True Unity of Faith and WorshipJanuary 12, 2022 - 12:00 am
“Then Moses and the Israelites sang this song to the LORD …” – Exodus 15:1
Each week in synagogue, Jews read through the Torah from Genesis to Deuteronomy. The Torah portion for this week is Beshalach, which means “when he sent them away,” from Exodus 13:17–17:16.
One of the most beautiful of all our Jewish customs is called zemirot. Zemirot are songs of praise to God that we sing during the meals on Shabbat, the Sabbath, each week. These songs are poems and hymns written over the centuries that have been sung by Jewish families for generations.
By growing up singing zemirot around the Shabbat table, Jewish families develop their own unique styles and harmonies. But more than the harmonies, there is a bond that is formed by singing together. I took it for granted as a child when everyone was home all the time. But now that my siblings and I are grown, and we each have our own families, I cherish those memories of Shabbat table singing, even as I see those same bonds forming with my own children.
Group singing is a powerful spiritual experience. If we talk at the same time, it only leads to confusion. But when we sing together as a group, we share a simultaneous expression of whatever we are singing about. And when we sing about God, when our voices are singing the same words at the same time, we experience true unity of faith and worship.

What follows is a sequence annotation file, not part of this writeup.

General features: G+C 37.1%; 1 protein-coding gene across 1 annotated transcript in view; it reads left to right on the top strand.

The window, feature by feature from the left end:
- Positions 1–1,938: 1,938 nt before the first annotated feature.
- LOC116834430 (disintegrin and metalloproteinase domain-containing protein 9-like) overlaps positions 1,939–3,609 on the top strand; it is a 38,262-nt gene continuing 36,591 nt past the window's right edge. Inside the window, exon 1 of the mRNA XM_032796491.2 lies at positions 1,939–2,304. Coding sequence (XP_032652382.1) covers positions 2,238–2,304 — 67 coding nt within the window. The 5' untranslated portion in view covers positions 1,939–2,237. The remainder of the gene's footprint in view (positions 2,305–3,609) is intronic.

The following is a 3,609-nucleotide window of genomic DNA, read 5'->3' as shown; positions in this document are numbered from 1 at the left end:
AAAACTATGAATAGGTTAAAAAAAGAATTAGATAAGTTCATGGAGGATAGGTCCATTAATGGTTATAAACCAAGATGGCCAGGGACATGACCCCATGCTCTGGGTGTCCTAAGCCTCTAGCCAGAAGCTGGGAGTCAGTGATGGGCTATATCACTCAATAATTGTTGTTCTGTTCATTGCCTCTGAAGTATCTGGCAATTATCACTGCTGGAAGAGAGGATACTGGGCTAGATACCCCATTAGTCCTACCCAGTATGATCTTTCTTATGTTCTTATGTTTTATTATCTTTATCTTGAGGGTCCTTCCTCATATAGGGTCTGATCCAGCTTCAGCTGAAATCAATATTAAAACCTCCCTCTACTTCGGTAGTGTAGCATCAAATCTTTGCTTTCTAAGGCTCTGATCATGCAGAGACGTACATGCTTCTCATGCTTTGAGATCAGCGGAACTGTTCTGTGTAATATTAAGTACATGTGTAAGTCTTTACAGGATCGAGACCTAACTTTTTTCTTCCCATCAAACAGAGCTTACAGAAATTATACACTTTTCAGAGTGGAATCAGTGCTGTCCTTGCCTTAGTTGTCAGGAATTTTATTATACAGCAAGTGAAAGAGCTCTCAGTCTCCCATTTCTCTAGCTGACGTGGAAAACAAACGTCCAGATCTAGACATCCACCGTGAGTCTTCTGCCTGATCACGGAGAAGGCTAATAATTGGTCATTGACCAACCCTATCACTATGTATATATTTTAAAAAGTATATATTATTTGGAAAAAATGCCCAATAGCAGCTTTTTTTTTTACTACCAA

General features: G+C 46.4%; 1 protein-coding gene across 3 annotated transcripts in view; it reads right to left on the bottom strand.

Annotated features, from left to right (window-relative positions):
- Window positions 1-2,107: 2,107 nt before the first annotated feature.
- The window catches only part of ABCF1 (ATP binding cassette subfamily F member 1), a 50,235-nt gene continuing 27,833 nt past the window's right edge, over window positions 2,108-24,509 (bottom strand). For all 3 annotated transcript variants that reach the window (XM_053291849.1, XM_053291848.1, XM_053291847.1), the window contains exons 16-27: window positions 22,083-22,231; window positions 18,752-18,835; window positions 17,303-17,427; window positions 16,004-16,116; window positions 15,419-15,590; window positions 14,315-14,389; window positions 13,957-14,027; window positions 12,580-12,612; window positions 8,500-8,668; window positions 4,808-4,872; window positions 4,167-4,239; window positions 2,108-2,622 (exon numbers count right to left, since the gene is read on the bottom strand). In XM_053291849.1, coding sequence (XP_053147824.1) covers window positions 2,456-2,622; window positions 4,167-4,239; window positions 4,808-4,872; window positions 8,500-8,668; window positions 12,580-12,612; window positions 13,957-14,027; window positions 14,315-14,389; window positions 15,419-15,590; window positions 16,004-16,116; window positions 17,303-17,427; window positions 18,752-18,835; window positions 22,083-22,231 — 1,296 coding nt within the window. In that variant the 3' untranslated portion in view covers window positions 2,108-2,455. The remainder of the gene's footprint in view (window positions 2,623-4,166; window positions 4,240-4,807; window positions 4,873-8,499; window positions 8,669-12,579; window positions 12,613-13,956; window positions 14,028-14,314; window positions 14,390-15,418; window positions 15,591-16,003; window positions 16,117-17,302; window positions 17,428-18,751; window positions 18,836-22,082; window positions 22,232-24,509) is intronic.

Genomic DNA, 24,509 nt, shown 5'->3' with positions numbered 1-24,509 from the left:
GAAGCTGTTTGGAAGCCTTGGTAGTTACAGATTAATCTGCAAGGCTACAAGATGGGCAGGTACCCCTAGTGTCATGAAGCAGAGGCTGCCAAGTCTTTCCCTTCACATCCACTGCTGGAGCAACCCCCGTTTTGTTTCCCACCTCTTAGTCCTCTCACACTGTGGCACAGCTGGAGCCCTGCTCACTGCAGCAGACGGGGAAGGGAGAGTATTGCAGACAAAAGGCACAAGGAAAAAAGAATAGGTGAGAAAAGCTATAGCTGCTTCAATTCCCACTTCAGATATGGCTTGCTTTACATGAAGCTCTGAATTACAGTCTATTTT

True Unity of Faith and Worship
In this week’s Torah portion the children of Israel sang a song of praise to God as they crossed the Red Sea on dry land. I want to show you something beautiful from the Hebrew of the Bible that goes unnoticed in the English translation. The verse introducing the Song at the Sea states, “Then Moses and the Israelites sang this song to the LORD” (Exodus 15:1).
In English, the word “sang” would be the same whether the verse was speaking about an individual or a group. Whether singular, “He sang,” or plural, “They sang,” the word “sang” is the same. But in Hebrew, there would be a different word for singular or plural.
Here in this verse, the word “sang,” yashir, is in the singular even though the verse names “Moses and the Israelites” as those who sang. Grammatically, the word should have been yashiru, the plural form of “sang.”
The Bible teaches us a powerful lesson about singing together. When many voices join together to sing the praises of God, the collective voice is singular, not plural. Singing together spiritually unites us as one, and we can experience true unity in faith and worship
Your turn: Have you ever sang together with your family? Or with friends who share your faith? Get together with friends or family to sing to God together.